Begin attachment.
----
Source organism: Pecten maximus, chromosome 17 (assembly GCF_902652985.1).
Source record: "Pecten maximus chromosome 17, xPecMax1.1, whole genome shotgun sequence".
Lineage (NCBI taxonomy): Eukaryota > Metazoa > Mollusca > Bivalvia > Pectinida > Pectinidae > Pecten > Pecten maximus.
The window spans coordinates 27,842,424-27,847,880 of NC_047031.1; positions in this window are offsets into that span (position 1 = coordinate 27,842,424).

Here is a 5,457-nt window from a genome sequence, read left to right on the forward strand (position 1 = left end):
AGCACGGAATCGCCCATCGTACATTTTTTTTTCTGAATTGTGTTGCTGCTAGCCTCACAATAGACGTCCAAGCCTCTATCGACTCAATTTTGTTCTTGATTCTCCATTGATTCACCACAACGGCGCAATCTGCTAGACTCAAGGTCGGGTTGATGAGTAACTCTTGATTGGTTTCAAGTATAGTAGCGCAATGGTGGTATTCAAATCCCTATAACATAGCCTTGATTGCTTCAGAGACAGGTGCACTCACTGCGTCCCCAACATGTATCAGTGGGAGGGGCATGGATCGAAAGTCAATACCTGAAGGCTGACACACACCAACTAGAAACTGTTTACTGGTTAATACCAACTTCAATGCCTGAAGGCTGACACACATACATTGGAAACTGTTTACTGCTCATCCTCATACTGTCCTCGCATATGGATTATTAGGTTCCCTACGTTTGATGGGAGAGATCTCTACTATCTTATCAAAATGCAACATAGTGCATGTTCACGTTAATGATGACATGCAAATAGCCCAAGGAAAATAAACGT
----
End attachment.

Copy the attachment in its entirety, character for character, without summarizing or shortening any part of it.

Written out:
Source organism: Pecten maximus, chromosome 17 (assembly GCF_902652985.1).
Source record: "Pecten maximus chromosome 17, xPecMax1.1, whole genome shotgun sequence".
Lineage (NCBI taxonomy): Eukaryota > Metazoa > Mollusca > Bivalvia > Pectinida > Pectinidae > Pecten > Pecten maximus.
The window spans coordinates 27,842,424-27,847,880 of NC_047031.1; positions in this window are offsets into that span (position 1 = coordinate 27,842,424).

Here is a 5,457-nt window from a genome sequence, read left to right on the forward strand (position 1 = left end):
AGCACGGAATCGCCCATCGTACATTTTTTTTTCTGAATTGTGTTGCTGCTAGCCTCACAATAGACGTCCAAGCCTCTATCGACTCAATTTTGTTCTTGATTCTCCATTGATTCACCACAACGGCGCAATCTGCTAGACTCAAGGTCGGGTTGATGAGTAACTCTTGATTGGTTTCAAGTATAGTAGCGCAATGGTGGTATTCAAATCCCTATAACATAGCCTTGATTGCTTCAGAGACAGGTGCACTCACTGCGTCCCCAACATGTATCAGTGGGAGGGGCATGGATCGAAAGTCAATACCTGAAGGCTGACACACACCAACTAGAAACTGTTTACTGGTTAATACCAACTTCAATGCCTGAAGGCTGACACACATACATTGGAAACTGTTTACTGCTCATCCTCATACTGTCCTCGCATATGGATTATTAGGTTCCCTACGTTTGATGGGAGAGATCTCTACTATCTTATCAAAATGCAACATAGTGCATGTTCACGTTAATGATGACATGCAAATAGCCCAAGGAAAATAAACGT